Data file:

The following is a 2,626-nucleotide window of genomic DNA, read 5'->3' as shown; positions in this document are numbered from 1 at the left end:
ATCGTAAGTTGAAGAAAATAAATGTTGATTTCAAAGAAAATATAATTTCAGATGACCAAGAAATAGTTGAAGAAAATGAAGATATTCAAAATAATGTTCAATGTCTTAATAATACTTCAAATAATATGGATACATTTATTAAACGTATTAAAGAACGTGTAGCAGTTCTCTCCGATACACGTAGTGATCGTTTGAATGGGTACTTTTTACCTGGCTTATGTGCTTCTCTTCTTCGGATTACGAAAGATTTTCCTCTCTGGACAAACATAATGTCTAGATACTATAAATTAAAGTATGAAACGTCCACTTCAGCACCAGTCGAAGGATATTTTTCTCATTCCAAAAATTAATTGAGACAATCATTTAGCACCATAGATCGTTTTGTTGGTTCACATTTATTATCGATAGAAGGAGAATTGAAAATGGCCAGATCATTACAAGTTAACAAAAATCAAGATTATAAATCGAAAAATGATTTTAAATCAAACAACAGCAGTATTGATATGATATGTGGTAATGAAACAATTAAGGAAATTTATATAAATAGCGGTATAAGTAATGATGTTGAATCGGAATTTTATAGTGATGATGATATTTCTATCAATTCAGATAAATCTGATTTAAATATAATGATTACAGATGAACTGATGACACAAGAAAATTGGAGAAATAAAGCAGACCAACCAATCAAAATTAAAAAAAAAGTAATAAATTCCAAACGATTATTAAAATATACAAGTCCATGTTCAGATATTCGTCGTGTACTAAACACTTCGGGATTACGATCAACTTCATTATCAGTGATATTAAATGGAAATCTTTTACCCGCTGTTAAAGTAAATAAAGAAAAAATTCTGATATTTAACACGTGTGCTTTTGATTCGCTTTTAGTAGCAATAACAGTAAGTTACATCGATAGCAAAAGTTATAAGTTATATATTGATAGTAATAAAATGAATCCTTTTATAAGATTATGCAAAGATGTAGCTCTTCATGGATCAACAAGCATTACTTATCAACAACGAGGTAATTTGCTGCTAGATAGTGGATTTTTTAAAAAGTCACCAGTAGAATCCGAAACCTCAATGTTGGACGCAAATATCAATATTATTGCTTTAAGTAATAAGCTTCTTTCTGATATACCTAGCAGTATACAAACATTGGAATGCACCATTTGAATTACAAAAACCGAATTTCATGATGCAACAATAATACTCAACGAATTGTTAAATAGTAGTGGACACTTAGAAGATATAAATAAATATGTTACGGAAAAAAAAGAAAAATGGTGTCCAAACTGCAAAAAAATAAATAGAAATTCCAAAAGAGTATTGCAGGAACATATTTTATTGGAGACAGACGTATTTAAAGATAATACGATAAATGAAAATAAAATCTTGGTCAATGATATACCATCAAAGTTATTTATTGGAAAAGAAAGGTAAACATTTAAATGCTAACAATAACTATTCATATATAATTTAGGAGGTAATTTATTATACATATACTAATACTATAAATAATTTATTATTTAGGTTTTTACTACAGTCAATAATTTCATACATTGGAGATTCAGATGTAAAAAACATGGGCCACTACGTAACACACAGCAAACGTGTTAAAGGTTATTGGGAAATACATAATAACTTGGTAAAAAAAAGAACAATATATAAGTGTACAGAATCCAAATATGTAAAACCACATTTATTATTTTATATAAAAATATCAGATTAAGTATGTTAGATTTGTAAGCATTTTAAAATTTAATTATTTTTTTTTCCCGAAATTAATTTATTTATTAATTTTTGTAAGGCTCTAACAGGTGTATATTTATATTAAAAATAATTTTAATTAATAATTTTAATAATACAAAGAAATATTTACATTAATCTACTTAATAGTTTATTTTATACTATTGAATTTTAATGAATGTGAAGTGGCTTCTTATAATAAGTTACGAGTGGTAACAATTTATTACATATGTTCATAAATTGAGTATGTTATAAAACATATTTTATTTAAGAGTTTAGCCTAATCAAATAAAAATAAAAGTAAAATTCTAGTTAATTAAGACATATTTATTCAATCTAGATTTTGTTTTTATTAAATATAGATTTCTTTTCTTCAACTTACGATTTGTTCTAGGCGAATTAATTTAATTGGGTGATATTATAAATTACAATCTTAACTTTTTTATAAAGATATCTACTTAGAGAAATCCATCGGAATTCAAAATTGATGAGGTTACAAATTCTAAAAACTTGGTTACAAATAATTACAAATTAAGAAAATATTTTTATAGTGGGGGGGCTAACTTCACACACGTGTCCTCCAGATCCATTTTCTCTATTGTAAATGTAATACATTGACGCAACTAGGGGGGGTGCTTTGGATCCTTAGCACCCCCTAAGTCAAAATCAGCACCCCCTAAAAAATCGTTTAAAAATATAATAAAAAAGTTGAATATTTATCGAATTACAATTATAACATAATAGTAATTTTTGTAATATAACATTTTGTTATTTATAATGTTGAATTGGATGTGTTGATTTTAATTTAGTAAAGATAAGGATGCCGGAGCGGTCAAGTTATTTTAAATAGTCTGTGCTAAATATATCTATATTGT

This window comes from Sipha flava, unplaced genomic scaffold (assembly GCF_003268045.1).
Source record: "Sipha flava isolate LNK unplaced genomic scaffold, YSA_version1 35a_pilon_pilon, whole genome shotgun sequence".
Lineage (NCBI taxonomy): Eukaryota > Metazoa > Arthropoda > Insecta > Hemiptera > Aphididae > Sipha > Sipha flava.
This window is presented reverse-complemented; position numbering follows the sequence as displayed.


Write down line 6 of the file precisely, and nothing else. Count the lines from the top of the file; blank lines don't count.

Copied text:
This window is presented reverse-complemented; position numbering follows the sequence as displayed.